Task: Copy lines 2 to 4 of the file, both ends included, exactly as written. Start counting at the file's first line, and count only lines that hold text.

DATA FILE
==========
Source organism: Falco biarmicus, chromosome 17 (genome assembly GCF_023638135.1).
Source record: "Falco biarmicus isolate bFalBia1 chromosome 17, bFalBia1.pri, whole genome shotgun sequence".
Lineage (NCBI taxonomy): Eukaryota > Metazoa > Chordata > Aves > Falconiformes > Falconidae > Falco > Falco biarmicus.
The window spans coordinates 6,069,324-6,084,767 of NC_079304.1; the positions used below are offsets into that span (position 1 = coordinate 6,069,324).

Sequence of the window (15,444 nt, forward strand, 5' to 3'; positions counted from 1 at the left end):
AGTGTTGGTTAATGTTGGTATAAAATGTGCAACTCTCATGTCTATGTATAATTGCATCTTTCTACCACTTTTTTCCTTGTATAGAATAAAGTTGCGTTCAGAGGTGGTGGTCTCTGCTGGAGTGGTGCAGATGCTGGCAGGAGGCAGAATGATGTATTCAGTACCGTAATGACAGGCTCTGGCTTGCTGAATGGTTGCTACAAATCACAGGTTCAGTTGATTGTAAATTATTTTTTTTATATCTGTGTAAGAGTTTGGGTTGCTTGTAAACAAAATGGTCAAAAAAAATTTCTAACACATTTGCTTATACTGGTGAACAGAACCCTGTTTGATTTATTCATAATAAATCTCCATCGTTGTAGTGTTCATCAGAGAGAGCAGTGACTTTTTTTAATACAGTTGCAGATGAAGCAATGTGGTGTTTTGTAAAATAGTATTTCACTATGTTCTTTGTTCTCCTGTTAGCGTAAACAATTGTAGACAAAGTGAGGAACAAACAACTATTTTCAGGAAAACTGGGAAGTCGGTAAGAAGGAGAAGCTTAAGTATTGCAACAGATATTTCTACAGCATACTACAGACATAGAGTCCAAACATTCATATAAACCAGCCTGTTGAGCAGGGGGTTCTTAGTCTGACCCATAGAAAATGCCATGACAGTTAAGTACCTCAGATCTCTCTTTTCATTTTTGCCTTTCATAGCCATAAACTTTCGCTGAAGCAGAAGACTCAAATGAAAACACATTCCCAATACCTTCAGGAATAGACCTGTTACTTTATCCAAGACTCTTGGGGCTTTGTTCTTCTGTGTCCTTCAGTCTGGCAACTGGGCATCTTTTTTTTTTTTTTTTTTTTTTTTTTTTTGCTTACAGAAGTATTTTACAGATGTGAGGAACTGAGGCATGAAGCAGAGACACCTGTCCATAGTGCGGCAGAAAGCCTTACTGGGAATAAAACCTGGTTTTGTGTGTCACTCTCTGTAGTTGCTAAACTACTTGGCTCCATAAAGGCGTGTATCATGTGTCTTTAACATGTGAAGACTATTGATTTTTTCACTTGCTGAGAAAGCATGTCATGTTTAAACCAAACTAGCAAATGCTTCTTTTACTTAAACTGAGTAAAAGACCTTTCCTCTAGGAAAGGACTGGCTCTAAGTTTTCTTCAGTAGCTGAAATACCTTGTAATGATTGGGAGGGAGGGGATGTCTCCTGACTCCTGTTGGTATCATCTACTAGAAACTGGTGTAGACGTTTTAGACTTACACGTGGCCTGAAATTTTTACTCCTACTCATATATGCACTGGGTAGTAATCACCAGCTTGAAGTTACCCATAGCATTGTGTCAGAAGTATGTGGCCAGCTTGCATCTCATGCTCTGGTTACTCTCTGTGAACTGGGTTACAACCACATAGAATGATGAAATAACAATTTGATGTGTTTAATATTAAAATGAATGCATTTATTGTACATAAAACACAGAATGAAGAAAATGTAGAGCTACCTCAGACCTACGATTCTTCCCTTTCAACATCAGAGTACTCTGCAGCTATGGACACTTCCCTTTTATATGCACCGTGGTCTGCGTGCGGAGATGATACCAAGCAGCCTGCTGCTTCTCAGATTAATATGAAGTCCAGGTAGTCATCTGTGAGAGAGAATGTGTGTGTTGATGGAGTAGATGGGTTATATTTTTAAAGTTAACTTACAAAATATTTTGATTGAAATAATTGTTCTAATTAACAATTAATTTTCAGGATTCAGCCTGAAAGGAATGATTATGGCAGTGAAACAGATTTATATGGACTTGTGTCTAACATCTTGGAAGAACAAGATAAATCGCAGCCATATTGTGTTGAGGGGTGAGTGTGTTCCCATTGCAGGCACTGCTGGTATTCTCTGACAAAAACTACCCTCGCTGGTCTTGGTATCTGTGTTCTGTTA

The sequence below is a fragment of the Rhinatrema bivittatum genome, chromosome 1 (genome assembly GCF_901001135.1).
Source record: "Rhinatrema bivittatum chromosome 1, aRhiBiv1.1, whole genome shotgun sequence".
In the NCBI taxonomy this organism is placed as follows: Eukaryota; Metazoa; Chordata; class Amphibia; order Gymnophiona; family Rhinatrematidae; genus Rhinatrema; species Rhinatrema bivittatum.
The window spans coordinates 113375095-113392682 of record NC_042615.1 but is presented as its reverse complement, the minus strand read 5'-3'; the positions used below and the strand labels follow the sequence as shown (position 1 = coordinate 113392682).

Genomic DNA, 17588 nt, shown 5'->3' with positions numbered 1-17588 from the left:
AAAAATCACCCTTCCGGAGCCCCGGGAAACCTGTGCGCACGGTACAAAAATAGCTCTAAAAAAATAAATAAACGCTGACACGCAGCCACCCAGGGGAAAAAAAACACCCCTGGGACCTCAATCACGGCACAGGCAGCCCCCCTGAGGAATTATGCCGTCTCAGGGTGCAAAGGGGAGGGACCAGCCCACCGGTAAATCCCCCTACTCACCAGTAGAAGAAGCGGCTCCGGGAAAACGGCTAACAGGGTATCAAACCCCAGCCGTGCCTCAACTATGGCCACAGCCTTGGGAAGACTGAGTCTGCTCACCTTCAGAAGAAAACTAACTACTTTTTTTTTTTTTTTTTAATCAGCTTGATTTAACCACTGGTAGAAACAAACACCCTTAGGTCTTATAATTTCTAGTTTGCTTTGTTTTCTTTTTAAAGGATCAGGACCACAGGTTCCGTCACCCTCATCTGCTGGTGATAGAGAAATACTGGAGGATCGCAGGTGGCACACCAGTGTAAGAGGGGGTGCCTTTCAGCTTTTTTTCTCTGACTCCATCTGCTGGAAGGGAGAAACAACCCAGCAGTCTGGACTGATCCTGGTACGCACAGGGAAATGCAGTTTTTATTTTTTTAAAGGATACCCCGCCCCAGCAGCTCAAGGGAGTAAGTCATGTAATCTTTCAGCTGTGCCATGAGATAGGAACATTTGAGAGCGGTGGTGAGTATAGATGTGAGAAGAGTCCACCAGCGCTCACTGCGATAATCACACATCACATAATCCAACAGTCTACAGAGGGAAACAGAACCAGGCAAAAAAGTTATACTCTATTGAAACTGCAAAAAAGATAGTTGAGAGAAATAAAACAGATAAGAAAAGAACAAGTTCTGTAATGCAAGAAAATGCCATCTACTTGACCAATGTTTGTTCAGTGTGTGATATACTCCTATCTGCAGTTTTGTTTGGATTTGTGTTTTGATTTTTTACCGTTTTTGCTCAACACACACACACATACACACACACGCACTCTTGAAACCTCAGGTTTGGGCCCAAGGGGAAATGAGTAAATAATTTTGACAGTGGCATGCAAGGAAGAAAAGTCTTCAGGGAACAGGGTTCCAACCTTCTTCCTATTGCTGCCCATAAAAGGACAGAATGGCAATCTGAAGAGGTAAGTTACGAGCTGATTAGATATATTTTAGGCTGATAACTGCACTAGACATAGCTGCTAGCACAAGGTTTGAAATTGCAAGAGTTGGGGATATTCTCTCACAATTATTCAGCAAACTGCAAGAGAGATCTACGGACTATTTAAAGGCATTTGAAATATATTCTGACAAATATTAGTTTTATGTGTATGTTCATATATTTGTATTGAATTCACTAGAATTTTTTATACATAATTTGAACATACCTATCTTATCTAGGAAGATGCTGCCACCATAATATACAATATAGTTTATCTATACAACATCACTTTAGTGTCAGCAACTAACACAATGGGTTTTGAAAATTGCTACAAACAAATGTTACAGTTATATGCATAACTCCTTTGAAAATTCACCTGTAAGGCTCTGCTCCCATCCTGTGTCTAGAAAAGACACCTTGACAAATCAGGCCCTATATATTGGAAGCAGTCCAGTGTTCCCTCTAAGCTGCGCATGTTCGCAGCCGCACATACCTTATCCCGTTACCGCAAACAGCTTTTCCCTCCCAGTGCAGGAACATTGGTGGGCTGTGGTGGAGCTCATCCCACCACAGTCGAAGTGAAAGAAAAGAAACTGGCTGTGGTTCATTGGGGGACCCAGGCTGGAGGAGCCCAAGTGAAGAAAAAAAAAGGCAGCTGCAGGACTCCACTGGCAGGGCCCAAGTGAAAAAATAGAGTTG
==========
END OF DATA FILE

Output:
Source record: "Falco biarmicus isolate bFalBia1 chromosome 17, bFalBia1.pri, whole genome shotgun sequence".
Lineage (NCBI taxonomy): Eukaryota > Metazoa > Chordata > Aves > Falconiformes > Falconidae > Falco > Falco biarmicus.
The window spans coordinates 6,069,324-6,084,767 of NC_079304.1; the positions used below are offsets into that span (position 1 = coordinate 6,069,324).